Instead, the verbal exchange was used purely for expository, as the young dissident explains that the government modifies all its citizens at birth through gene-re-sequencing, making everyone submissive to authority, and that she is actually a throw-back to the free thinkers that people are supposed to be. The exchange is delivered from a cold, cosmic overview, POV shifting away from the assassin as he brushes aside the girl's arguments and tries to carry out his assignment. She presses the button, and he dies. We don't feel his pain. He just drops.

The first hint of real emotion comes as the girl breaks down and cries at having to kill to survive. Meanwhile, a hidden drone conveys to anonymous watchers (presumably an organized rebellion) that "she has passed her first test."

The premise was reminiscent of the film "Divergent" when a teenaged girl who proves to be a whole human being, unmodified by genetic tampering, is targeted by a regime that considers her unlimited ability to think a threat to their perfectly balanced social order. Always a potentially fertile topic, but I found this approach to it a bit too dry and superficial. (Didn't feel the dead guy was worth her tears, or she worth mine.)


message 12: by Tom (last edited Feb 13, 2017 07:17PM) (new)

Tom Olbert | 1030 comments Critique by Tom Olbert of -- "Irreconcilable Differences" by Justin

Justin delivers a sad and gentle look at the apocalypse viewed simultaneously from opposite viewpoints. Half the world sees the end coming as encroaching darkness while the opposing half sees the world ending in the coming light. Same apocalyptic event, opposite interpretations from people who are apparently different as -- literally -- night and day, black and white.

And, male and female. A man from the side of the dying light meets and falls in love with a woman from the side of ebbing darkness. Their brief and tragic love brings them to the border of their two worlds at the very end, and they call out to each other in mutual fear, each reaching out to the other at the very moment when both their worlds end. A message of hope, or of mourning for an inevitable tragedy. The reader is left to decide.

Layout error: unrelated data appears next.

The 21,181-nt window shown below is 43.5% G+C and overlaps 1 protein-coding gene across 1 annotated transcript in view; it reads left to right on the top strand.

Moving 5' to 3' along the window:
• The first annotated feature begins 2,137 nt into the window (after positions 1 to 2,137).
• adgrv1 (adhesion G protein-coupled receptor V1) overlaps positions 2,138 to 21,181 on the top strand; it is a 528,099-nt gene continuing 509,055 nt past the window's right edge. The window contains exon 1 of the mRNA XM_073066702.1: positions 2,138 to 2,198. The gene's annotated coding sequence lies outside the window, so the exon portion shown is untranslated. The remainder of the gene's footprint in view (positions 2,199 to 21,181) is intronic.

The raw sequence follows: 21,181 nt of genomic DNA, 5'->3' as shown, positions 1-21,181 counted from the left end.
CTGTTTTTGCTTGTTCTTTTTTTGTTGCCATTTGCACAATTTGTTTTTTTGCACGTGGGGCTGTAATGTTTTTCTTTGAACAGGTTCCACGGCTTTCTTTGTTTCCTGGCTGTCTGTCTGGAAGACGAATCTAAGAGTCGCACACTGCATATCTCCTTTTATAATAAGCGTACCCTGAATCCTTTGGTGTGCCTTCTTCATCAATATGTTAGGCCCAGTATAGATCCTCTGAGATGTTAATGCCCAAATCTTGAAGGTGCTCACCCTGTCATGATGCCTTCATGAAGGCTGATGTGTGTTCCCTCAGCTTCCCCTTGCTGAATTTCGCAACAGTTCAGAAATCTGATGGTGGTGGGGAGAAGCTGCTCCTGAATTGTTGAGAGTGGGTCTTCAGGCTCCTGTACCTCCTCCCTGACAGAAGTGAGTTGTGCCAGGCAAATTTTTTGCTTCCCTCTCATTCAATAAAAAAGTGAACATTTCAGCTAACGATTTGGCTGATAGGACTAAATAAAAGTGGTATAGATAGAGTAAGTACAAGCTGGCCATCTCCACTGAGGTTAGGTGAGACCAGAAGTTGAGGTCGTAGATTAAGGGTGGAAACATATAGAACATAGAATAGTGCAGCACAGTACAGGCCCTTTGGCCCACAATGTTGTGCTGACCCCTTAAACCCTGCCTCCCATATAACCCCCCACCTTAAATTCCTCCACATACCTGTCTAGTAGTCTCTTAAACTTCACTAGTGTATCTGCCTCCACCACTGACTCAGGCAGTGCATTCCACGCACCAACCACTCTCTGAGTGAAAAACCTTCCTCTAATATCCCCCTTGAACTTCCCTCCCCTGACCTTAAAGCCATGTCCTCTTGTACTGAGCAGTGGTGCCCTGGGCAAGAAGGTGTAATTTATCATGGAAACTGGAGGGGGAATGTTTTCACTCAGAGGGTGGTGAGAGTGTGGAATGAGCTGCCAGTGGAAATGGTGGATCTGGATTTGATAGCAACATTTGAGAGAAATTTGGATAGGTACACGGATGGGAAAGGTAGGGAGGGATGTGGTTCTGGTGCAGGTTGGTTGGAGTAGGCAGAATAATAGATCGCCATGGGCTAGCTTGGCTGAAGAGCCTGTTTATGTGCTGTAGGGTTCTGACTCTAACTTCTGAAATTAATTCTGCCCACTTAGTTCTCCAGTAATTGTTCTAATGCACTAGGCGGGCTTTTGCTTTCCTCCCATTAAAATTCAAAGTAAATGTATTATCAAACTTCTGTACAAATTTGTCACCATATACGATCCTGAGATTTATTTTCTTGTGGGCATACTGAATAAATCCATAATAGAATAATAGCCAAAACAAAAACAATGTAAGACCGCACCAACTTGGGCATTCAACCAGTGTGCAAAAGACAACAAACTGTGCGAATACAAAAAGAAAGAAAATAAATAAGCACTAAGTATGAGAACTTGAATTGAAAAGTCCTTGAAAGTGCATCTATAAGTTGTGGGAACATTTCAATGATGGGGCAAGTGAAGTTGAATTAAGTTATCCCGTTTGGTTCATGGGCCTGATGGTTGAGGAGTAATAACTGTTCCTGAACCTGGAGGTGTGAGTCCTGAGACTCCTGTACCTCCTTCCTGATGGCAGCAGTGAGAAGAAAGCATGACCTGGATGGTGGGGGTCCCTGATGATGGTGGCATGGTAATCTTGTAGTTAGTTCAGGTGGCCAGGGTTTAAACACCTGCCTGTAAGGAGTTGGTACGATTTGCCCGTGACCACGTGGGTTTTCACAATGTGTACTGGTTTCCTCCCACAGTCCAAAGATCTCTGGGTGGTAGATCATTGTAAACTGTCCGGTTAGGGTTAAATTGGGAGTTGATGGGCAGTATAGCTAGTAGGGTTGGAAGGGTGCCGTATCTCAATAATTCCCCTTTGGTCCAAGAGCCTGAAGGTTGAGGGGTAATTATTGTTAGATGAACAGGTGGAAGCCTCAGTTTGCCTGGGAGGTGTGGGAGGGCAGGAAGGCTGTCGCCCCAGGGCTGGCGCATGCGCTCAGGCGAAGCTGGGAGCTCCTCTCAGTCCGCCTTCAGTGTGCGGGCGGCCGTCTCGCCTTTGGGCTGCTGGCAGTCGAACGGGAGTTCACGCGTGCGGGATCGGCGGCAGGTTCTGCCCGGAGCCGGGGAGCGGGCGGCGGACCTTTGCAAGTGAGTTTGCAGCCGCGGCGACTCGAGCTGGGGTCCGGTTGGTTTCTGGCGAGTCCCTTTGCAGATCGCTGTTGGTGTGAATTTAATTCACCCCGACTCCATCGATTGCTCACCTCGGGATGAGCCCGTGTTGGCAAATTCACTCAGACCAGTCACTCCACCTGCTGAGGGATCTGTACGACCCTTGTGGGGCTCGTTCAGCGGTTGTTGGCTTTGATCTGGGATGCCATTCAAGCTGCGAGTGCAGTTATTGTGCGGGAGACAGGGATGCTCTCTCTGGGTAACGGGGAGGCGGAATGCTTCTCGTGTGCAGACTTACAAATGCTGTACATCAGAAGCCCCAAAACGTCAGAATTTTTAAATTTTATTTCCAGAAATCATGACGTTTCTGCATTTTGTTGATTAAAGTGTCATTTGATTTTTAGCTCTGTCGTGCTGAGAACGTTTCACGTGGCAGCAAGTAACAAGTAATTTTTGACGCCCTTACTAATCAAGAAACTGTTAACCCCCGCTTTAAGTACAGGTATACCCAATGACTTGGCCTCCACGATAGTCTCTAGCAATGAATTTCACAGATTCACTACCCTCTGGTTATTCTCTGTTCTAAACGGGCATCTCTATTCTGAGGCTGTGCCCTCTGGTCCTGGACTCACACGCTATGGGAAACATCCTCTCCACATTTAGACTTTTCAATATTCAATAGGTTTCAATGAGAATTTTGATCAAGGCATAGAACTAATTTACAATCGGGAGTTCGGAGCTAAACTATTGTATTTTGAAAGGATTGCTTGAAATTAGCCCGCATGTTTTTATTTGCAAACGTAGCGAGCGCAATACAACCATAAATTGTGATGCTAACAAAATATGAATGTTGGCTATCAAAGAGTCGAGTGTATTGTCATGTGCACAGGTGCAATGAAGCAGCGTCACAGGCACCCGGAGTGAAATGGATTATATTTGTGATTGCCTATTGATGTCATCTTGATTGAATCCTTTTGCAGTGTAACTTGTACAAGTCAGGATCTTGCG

I was reminded of the old Twilight Zone episode "Two" where a male and female soldier from opposing sides of an apocalyptic war become the Adam and Eve of the world that may rise from the ashes. They have to overcome their mutual fear and all they've been taught to come together at the end.

I very much liked Justin's premise in concept, and the feeling of two people desperately reaching out across the divide was effective.

My only criticism is that, instead of one POV character's narrative being the exact verbatim repetition of the other's, a bit more divergence and a bit more information about the feelings associated with the apparent conflict between the two sides may have helped define both characters. Their love came a bit too easily, I thought. It might have told us more about them if we'd seen them make the arduous journey from hate to love. (Difficult as that is in so short a space.)

Still, the stark symbolism of hands across the barricades in a conflict of opposing societies facing Armageddon with opposite interpretations was worth it in itself. A timeless message, delivered with feeling.


message 13: by Chris (new)

Chris Nance | 437 comments Like I said Tom, you definitely have a knack for writing a great critique. Very detailed and constructive. Thanks! :)


message 14: by Justin (new)

Justin Sewall | 989 comments Tom wrote: "Critique by Tom Olbert of -- "Irreconcilable Differences" by Justin

Justin delivers a sad and gentle look at the apocalypse viewed simultaneously from opposite viewpoints. Half the world sees the ..."


Tom, you're doing a great job keeping up with the reviewing this month. I appreciate the thorough and thoughtful review/critique of my story and the others you've generated in short order. I had to tread carefully and not stray too far into "Nightfall" territory (thank you Mr. Asimov!). It was an interesting concept of a planet that only rotated every thousand or so years, and the ensuing chaos and panic it would create when the respective societies were forced into their direct opposite environment. Lots to explore around this! Thanks again!